How a gun-hating family from Billerica produced an Olympic shooter.
Stephen Scherer fired his final shot at the Olympic trials in March, lowered his rifle, and smiled. There was no fist pumping, no chest thumping when he won the 10-meter air rifle competition and a berth on the US Olympic team bound for Beijing. Just a shy, slightly self-conscious smile. It was the first and only emotion Scherer showed during three pressure-packed days in Colorado Springs. He was as composed in victory as he had been throughout the best shooting performance of his life. Or perhaps he was in shock. Scherer had had no expectation of making the Olympic team, not as a 19-year-old with a lot still to learn about the sport. He figured the Olympic trials would offer good preparation for representing West Point - where he is going to be a sophomore - at the NCAA riflery championships a couple of weeks later.
"I probably surprised myself more than anybody else there," says Scherer. "Shooting is a very mental sport. A lot of times, it doesn't sink in that you've won until after, because you're so concentrated on the shooting."
Competing against a 2004 Olympic gold medalist and a two-time Olympic team member, Scherer consistently put up high scores. Out of a perfect 600, he posted 595, 597, and 594 in the daily matches (each competitor gets 60 shots and a bull's-eye is worth 10 points). And each day, Scherer advanced to a bonus round with the opportunity to increase his point totals. His consistency silenced whispers about the teenager being more lucky than skilled at hitting a dime-sized spot on a target 10 meters away; the higher the stakes, the better he performed. "I still can't figure out how he held it all together," says Scherer's West Point coach, Major Ron Wigger. "The mental aspect is learned over time. You just don't go to the Olympics. He was a total dark horse."
Not bad for a teenager from Billerica who professes a love of all things Army and his admiration for Jimi Hendrix in the same breath. And whose mother didn't even want him to have a squirt gun as a boy.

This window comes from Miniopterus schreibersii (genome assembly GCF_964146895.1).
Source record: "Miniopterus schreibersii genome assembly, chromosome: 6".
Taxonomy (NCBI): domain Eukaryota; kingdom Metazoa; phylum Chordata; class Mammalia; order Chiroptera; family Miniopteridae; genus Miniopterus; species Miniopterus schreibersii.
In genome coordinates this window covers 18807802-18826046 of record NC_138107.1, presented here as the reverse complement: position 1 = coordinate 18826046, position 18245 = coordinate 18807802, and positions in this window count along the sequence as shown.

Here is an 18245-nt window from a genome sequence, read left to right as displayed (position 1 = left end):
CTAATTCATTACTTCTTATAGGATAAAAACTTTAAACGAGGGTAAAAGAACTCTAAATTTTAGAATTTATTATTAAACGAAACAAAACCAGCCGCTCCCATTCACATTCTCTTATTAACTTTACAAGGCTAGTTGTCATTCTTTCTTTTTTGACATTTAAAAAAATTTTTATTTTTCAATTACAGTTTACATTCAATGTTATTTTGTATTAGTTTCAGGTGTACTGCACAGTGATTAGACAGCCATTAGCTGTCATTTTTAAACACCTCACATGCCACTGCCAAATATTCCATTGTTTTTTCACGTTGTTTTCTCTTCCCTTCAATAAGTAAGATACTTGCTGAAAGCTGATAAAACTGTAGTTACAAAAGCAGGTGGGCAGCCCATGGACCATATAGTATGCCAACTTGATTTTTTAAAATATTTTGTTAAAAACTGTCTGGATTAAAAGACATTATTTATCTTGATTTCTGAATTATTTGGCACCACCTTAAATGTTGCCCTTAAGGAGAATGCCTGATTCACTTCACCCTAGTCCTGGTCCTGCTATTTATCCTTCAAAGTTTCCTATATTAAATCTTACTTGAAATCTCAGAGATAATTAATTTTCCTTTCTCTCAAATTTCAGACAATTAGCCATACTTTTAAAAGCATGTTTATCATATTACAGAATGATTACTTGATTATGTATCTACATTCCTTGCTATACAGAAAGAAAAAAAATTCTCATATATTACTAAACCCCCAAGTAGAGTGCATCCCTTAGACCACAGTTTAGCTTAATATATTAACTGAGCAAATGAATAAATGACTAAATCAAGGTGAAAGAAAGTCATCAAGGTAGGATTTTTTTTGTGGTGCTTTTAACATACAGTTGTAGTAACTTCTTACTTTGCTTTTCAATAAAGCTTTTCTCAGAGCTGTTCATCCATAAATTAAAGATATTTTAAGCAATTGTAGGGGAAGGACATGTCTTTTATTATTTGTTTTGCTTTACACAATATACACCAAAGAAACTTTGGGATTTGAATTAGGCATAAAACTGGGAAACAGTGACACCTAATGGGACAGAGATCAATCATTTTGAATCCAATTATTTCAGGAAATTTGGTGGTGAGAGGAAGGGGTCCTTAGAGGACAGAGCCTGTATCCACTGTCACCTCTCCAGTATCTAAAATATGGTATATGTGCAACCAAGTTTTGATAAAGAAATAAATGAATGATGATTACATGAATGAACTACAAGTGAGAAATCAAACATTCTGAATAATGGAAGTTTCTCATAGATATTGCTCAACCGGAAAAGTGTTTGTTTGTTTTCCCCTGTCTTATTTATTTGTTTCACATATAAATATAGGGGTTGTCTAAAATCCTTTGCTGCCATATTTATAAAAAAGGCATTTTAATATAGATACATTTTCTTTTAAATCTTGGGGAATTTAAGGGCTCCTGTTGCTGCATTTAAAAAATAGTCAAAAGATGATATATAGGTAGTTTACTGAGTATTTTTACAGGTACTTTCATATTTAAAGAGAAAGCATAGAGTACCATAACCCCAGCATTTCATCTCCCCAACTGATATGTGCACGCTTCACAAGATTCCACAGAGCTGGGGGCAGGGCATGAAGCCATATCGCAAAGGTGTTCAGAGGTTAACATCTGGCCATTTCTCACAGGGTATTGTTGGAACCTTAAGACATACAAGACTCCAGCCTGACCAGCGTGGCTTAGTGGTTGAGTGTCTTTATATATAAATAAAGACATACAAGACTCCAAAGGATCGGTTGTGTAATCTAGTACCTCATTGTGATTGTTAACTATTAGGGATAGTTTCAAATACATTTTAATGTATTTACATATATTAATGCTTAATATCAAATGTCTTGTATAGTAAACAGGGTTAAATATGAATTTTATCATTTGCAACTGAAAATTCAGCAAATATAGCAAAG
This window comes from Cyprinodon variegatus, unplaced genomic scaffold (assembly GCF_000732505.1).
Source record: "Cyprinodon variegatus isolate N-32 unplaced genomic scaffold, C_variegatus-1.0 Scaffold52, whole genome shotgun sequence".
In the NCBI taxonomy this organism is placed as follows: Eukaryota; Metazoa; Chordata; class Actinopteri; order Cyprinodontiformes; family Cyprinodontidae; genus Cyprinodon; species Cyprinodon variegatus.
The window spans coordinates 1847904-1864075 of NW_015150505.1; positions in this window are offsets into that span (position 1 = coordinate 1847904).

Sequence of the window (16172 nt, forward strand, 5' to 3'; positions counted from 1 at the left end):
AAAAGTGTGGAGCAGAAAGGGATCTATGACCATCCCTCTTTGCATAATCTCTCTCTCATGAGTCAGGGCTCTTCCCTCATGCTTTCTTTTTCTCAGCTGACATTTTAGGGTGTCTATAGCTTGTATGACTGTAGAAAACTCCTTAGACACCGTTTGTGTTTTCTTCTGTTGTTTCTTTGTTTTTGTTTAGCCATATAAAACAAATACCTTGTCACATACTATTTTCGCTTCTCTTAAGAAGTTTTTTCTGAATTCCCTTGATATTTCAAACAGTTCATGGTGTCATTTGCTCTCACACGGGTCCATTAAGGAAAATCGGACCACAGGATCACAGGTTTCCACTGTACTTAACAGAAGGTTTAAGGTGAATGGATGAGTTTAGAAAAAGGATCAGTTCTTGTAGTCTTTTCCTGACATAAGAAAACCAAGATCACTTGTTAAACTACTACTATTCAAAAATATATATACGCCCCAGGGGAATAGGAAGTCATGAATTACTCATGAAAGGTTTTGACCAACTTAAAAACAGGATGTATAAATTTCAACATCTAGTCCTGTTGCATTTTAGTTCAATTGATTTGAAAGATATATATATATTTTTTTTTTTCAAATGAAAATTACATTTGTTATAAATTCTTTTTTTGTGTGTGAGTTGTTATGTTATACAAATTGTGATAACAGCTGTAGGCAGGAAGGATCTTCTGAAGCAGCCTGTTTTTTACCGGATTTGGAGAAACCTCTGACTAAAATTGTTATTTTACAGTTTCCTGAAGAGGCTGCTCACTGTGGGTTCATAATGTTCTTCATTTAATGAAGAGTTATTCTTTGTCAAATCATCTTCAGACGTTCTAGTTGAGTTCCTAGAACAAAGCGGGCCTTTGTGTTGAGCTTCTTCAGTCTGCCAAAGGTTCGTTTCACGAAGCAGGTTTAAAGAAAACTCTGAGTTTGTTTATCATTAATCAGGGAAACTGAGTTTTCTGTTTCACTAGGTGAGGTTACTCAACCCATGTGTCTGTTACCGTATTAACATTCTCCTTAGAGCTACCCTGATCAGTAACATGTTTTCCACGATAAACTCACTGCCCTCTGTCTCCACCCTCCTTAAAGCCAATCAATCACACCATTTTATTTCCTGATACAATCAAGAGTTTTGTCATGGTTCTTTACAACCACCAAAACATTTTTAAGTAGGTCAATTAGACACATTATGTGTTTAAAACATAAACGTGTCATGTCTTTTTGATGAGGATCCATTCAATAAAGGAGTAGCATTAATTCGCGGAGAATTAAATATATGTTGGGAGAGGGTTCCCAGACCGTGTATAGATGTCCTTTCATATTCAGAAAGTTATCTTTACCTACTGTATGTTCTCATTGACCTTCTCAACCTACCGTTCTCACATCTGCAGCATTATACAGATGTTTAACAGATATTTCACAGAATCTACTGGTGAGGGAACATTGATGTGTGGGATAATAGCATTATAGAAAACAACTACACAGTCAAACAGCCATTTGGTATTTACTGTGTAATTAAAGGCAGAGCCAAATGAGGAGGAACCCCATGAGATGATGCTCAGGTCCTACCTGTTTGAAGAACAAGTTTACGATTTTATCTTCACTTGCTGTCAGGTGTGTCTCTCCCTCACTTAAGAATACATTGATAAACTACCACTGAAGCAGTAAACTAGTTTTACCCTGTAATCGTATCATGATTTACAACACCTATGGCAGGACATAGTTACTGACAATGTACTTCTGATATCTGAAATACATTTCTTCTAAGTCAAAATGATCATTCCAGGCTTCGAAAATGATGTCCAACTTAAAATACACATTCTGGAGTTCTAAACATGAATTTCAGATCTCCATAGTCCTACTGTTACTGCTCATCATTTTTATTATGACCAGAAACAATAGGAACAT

"I was very anti-gun when my kids were little," says Scherer's mother, Sue, who works a number of different jobs, including cleaning and painting houses, running a day care, and organizing Jeopardy!-style entertainment for nursing homes. "I always thought, `Guns are bad. Guns kill people.' So, I didn't want my kids to have anything to do with guns."
Sue eventually softened her stance and bought Stephen and his younger sister, Sarah, toy water guns shaped like elephants. But Stephen wanted more. He made complicated pistols with Legos. He played endlessly with a BB gun inherited from a friend. Talking about his early interest in shooting, Stephen now says, "It's sort of like, if it's wrong, you want to do it more." When he spotted a sign for the Massachusetts Rifle Association on the side of the road in Woburn, he copied down the phone number and called. The junior program cost $1 with equipment provided. Sue figured proper training at a shooting range was better than Stephen's firing his BB gun down the hallway of their home into a trap.
Stephen enrolled in the program at 11, and his sister followed. (Sarah, who is now 17, narrowly missed a spot on the Olympic air rifle team.) While Sue jokes that a distant relation to Daniel Boone played a part in the family's quick ascent through the national shooting ranks, Sarah says, "The only reason we're as good as this is because we've had each other."
The Massachusetts Rifle Association facility in Woburn has become a second home for the Scherers. On a sweltering summer day, it is too hot to practice in heavy leather and canvas shooting coats. So, wearing a red Hawaiian shirt and jeans, Scherer positions the psychedelic-blue stock of his air rifle - a precision firearm nothing like the BB gun he played with as a kid - high across his chest to demonstrate a shooter's stance. At 6 feet and 150 pounds, Scherer is taller and thinner than most of his competition. In many other sports, his wiry frame would be an advantage. In air rifle, it makes it difficult to find a stable shooting position. He works to keep his body as relaxed and still as possible, his breathing and heart rate steady and under control. The slightest unplanned movement can mean failure in a sport that rewards perfection.
Olympic shooting includes rifle, pistol, and shotgun events. Air rifle is Scherer's best event, but he also competes in small-bore rifle events for West Point. Much like track, shooters compete in different events at different competitions.
As children of a single mother who struggled to make ends meet, Stephen and his sister see the sport differently than other elite athletes. "I learned how to work your way through life and realized how hard life actually is. Shooting is a privilege and you should have fun with it," Stephen says. "For us, shooting is a part of who we are. It's not what we are."
The Scherers are a close-knit, religious family. They attend Park Street Church in Boston and during the school year go to services at a small chapel at West Point many weekends; they say grace before meals. The three talk and laugh among themselves like best friends. They are bonded by years of home schooling and financial hardship. Sometimes they couldn't make it from paycheck to paycheck. With competitive shooting start-up costs averaging $5,000, the family lived "very cheaply" in order to participate, Sue says, and last year, the Scherers couldn't attend nationals because they didn't have enough money.
"We don't think of it as tough," says Sue. "We just think, `OK, this is the next thing we need. When we have money, we'll get it.' " Unfailingly positive, Sue believes family hardships helped make her son an Olympian much earlier than anyone expected. "He doesn't get nervous in pressure situations," she says. That should come in handy next month in Beijing.